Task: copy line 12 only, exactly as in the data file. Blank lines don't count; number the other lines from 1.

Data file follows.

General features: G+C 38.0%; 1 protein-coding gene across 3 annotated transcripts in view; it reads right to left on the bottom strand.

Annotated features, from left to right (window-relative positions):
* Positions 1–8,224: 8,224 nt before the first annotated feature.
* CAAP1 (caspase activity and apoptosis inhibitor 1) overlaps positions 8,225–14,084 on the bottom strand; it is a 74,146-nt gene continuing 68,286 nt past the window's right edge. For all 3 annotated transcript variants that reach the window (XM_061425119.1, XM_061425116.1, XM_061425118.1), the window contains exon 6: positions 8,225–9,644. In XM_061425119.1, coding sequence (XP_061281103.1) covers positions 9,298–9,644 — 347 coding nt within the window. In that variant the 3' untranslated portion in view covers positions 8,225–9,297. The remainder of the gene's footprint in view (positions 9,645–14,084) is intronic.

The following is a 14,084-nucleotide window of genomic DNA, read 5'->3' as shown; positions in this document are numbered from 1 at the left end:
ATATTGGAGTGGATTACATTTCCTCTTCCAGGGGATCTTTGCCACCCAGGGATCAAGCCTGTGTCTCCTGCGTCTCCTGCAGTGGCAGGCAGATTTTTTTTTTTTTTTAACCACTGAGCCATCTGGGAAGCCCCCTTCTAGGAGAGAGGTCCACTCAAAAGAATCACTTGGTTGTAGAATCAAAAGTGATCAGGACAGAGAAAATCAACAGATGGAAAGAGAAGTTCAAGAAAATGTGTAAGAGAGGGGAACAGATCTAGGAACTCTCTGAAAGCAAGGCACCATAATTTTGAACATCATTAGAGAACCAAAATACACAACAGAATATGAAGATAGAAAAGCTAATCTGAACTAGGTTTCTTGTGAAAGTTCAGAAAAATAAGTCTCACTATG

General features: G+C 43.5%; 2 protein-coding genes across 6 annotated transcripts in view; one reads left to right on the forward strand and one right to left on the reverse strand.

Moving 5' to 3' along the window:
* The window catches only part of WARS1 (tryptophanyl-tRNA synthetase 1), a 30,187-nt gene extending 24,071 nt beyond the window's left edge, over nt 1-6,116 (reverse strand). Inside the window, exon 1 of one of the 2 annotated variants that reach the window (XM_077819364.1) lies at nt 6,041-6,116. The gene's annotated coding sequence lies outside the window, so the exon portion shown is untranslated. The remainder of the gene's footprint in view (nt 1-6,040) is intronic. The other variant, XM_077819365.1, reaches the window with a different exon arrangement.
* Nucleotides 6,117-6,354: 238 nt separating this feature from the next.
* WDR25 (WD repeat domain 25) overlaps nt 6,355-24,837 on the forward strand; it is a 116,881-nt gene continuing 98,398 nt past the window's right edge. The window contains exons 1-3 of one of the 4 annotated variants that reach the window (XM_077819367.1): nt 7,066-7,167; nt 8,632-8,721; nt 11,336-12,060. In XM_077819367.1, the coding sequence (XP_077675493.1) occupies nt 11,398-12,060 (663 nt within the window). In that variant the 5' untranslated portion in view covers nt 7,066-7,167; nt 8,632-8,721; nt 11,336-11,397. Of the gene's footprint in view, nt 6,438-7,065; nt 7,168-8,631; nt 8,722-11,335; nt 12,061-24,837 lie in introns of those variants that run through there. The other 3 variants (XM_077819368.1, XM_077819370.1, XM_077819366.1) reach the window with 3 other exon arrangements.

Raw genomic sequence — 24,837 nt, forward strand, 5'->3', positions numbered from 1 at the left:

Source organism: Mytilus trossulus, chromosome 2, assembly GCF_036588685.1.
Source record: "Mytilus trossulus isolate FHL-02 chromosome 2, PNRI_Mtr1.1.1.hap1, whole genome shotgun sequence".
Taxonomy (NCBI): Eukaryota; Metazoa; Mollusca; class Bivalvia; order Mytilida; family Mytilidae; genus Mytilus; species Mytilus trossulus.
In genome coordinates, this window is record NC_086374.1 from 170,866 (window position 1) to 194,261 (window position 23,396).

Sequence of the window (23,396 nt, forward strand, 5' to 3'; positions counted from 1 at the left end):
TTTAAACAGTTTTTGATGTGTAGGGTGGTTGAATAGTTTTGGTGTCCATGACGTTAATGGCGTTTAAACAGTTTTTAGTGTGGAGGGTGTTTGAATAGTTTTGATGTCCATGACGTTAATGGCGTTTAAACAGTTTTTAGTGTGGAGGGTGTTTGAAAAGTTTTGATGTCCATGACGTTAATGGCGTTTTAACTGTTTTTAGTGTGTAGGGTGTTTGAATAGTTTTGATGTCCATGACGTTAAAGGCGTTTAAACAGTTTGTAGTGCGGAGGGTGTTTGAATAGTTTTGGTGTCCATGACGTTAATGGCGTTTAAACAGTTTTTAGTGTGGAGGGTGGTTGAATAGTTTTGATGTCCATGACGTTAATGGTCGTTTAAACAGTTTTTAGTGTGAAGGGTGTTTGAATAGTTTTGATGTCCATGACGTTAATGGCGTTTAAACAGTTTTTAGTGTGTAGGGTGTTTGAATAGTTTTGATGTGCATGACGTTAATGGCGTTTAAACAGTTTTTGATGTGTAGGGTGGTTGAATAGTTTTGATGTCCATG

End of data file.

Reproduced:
Raw genomic sequence — 24,837 nt, forward strand, 5'->3', positions numbered from 1 at the left: